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A universal comb

Selected spectrum.

A universal comb

10 December 2014. Scientists from the Leibniz Institute for Astrophysics in Potsdam (AIP) and the Centre for innovation competence innoFSPEC have tested a novel optical frequency comb using an astr...

"The special quality of the light generated by the optical frequency comb is that it consists of individual, discrete colours, with a precise frequency spacing," explains the responsible innoFSPEC scientist Jose Boggio. „The optical comb is created by the superposition of laser light with two different frequencies.“ The resulting comb spectrum is not continuous, as in a rainbow, but consists of different coloured lines with fixed spacing and dark gaps between - hence the name frequency comb.

To analyse the light from stars and galaxies, all spectrographs must be calibrated using a known light source. "The frequency comb serves as optical ruler that is more stable and regular, than the light from conventional spectral calibration lamps", explains astrophysicist Andreas Kelz. "Thanks to these methods, we will be able to determine the rotational speeds of galaxies or the chemical composition of stars more precisely."

After development in the laboratories of innoFSPEC Potsdam, the frequency comb has undergone a first practical test on sky. During a recent observing campaign at the Calar Alto Observatory in southern Spain, the AIP-built PMAS spectrograph was equipped with the frequency comb. After the successful outcome of these tests, Roger Haynes, head of the innoFSPEC research group, is sure that laser frequency combs will set new standards in  astronomical precision spectroscopy and laboratory analysis.

Back in 2005, Professor Hänsch from the Max-Planck-Institute for quantum optics, received the Nobel Prize for the development of an optical frequency comb. However, the device developed in Potsdam is based on a different principle of operation and produces comb-lines with a much larger pitch. This makes it applicable for typical astronomical night-time spectrograph operating at low and medium resolution.

Caption: Selected spectrum of the optical frequency comb (upper, blue panel) as compared to a Neon spectral lamp emission (lower red panel). The comb is a better calibrator („optical ruler“), because it features more and equally spaced emission lines than the Neon lamp.

 

Science contacts:

Dr. Jose Chavez-Boggio, jboggio@aip.de, +49 331-7499 665 / Dr. Andreas Kelz, akelz@aip.de, +49 331-7499 640

Media contact: Kerstin Mork, presse@aip.de, +49 331-7499 469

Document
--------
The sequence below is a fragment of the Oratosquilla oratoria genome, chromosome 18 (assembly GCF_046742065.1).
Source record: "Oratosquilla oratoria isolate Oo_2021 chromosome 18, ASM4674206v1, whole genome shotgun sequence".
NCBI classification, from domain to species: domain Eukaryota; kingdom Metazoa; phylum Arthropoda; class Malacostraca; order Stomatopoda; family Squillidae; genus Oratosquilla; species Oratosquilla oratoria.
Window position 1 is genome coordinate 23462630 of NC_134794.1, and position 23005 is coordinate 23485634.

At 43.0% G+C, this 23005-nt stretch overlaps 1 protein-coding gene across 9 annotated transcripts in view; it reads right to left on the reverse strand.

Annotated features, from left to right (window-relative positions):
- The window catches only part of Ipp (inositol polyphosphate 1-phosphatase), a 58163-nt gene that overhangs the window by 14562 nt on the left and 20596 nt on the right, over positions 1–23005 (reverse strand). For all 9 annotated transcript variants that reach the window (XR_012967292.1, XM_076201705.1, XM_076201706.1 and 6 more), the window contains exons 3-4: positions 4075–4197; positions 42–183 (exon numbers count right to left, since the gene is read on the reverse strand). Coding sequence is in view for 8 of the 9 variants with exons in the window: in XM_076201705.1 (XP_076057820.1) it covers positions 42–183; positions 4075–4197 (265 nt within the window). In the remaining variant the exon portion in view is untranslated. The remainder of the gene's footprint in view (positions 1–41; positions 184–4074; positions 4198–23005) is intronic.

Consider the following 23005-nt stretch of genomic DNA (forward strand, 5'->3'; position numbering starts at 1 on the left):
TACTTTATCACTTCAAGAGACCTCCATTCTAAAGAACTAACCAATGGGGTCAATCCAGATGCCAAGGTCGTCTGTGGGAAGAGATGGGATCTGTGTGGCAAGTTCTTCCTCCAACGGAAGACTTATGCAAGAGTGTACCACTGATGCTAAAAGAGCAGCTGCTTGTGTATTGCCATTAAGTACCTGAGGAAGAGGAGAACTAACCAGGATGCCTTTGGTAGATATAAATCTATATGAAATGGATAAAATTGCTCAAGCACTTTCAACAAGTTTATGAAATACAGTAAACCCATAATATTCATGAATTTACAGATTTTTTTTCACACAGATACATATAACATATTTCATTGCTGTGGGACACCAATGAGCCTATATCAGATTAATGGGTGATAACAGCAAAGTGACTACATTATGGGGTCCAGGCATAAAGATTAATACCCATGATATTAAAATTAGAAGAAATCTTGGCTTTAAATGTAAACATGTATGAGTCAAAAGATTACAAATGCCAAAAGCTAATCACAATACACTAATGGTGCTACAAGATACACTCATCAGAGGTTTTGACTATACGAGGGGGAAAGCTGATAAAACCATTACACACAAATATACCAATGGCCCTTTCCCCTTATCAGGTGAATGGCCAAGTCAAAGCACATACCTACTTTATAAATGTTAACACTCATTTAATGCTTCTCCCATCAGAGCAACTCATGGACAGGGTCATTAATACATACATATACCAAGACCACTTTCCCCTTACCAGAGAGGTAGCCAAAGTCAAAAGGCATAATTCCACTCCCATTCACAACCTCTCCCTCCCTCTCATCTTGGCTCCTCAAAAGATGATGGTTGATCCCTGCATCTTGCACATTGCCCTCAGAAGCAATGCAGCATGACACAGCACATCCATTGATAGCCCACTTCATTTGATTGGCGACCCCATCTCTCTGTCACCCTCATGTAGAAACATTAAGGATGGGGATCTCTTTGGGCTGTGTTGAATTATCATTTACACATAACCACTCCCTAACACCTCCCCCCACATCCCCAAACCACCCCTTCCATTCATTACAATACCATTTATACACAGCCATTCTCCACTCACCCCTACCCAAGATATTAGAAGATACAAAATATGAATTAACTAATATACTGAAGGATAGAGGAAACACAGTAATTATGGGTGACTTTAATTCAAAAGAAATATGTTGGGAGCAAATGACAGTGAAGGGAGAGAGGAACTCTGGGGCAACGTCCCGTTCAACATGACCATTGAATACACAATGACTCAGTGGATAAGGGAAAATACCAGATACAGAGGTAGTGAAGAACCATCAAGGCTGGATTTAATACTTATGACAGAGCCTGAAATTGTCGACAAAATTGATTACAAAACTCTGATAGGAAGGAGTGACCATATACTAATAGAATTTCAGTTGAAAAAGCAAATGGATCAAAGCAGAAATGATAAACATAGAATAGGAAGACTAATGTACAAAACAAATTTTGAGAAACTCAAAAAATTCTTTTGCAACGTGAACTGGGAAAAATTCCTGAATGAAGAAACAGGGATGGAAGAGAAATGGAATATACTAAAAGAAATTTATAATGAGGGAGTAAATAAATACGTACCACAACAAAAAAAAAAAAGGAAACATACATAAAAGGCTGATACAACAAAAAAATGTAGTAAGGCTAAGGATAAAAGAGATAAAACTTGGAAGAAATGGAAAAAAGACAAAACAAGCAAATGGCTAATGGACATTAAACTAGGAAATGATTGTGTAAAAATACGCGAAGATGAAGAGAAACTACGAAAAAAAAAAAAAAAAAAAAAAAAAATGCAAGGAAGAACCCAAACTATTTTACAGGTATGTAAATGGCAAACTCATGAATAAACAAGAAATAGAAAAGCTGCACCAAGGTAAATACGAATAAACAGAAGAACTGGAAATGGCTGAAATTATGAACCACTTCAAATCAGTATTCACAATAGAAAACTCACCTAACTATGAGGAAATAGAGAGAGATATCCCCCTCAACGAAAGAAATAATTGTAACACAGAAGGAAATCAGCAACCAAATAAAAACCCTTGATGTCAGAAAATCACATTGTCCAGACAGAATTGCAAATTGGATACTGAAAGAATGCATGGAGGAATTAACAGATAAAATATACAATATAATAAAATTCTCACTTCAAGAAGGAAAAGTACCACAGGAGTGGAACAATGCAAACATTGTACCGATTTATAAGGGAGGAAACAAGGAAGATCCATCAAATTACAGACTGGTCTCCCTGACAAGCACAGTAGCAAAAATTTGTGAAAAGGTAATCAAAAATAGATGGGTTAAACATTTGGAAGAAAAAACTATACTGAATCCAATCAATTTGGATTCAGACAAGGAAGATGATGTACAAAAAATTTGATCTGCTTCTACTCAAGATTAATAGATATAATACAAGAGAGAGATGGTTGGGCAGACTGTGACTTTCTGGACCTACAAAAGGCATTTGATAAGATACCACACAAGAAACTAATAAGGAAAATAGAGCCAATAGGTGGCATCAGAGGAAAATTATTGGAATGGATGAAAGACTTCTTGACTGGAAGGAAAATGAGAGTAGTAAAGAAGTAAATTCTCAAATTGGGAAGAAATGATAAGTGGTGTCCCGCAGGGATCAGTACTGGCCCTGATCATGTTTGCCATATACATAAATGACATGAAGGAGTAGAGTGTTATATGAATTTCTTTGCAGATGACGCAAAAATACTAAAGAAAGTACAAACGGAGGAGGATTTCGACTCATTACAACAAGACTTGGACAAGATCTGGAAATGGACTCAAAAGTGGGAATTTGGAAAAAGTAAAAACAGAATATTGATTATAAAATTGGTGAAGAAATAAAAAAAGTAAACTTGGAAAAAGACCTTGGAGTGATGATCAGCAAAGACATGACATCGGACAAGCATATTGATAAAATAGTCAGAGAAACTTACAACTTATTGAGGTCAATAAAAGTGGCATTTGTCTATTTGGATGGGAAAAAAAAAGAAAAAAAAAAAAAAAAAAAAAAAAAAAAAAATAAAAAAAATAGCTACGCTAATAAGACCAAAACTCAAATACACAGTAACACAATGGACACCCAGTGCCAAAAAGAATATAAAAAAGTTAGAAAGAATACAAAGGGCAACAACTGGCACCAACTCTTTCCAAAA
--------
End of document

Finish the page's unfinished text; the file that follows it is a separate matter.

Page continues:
The key topics of the Leibniz Institute for Astrophysics Potsdam (AIP) are cosmic magnetic fields and extragalactic astrophysics. A considerable part of the institute's efforts aim at the development of research technology in the fields of spectroscopy, robotic telescopes, and e-science. The AIP is the successor of the Berlin Observatory founded in 1700 and of the Astrophysical Observatory of Potsdam founded in 1874. The latter was the world's first observatory to emphasize explicitly the research area of astrophysics. Since 1992 the AIP is a member of the Leibniz Association.

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The Lambda effect confirmed

The horizontal Reynolds stress in theory (blue line) and observation (the insert).

The Lambda effect confirmed

2 December 2014. Solar turbulence theory confirmed by solar observations: the Lambda effect exists. AIP theoreticians have long believed that turbulence on the Sun behaves opposite to what is know...

New computations of the horizontal Reynolds stress of the plasma in the (rotating) solar convection zone show it to be negative on the surface but positive in the bulk of the convection zone of the northern hemisphere (and opposite in the southern hemisphere). This is exactly what was discovered last year by the Helioseismic and Magnetic Imager onboard the Solar Dynamics Observatory (SDO).

The observed acceleration on the solar surface equator, commonly known as differential rotation, is generally believed to be produced by rotating turbulent convection, albeit the details of the physics behind it are very complex and yet to be fully understood. One of the problems was that such turbulences on the Sun appear to behave opposite to the turbulences in classical experimental physics. After Boussinesq (1897), all commonly known turbulence fields transport angular momentum towards the location of the slowest rotation rate. The Sun seems to violate this law and does it exactly in the opposite way. If indeed the solar turbulence is of non-Boussinesq type then all solar-type stars should possess accelerated equators with - as the AIP model calculations show -  very similar lap-times, i.e. the time the equator finishes one rotation more than the poles. This was also recently shown to be the case by other space missions.

The formal reason for the non-Boussinesq character of solar (and likely also stellar) turbulence is the existence of the Lambda effect which dominates the angular momentum transport if the turbulence cells are huge and long-living (of the order of the solar rotation period). Numerical experiments showed that such huge cells transport angular momentum even for rigid rotation. Just recently, the Helioseismic and Magnetic Imager on board of the Solar Dynamic Observatory detected these giant solar turbulence cells with characteristic length scales of 100,000 km. And they indeed transport the angular momentum from the slow solar poles to the fast solar equator, i.e. opposite to the Boussinesq law. This finding represents the yet best evidence for the existence of the Lambda effect, which describes the angular momentum transport of rigidly rotating anisotropic turbulence, and thus improves our overall understanding of the basic phenomenon of plasma turbulence.

 

Publication:  G. Rüdiger, M. Küker, & I. Tereshin 2014, “The existence of the Lambda effect in the solar convection zone as indicated by SDO/HMI data”, Astronomy & Astrophysics Letters, Volume 572, December 2014.

Science Contact: Prof. Dr. G. Rüdiger, gruediger@aip.de.

 

The key topics of the Leibniz Institute for Astrophysics Potsdam (AIP) are cosmic magnetic fields and extragalactic astrophysics. A considerable part of the institute's efforts aim at the development of research technology in the fields of spectroscopy, robotic telescopes, and e-science. The AIP is the successor of the Berlin Observatory founded in 1700 and of the Astrophysical Observatory of Potsdam founded in 1874. The latter was the world's first observatory to emphasize explicitly the research area of astrophysics. Since 1992 the AIP is a member of the Leibniz Association.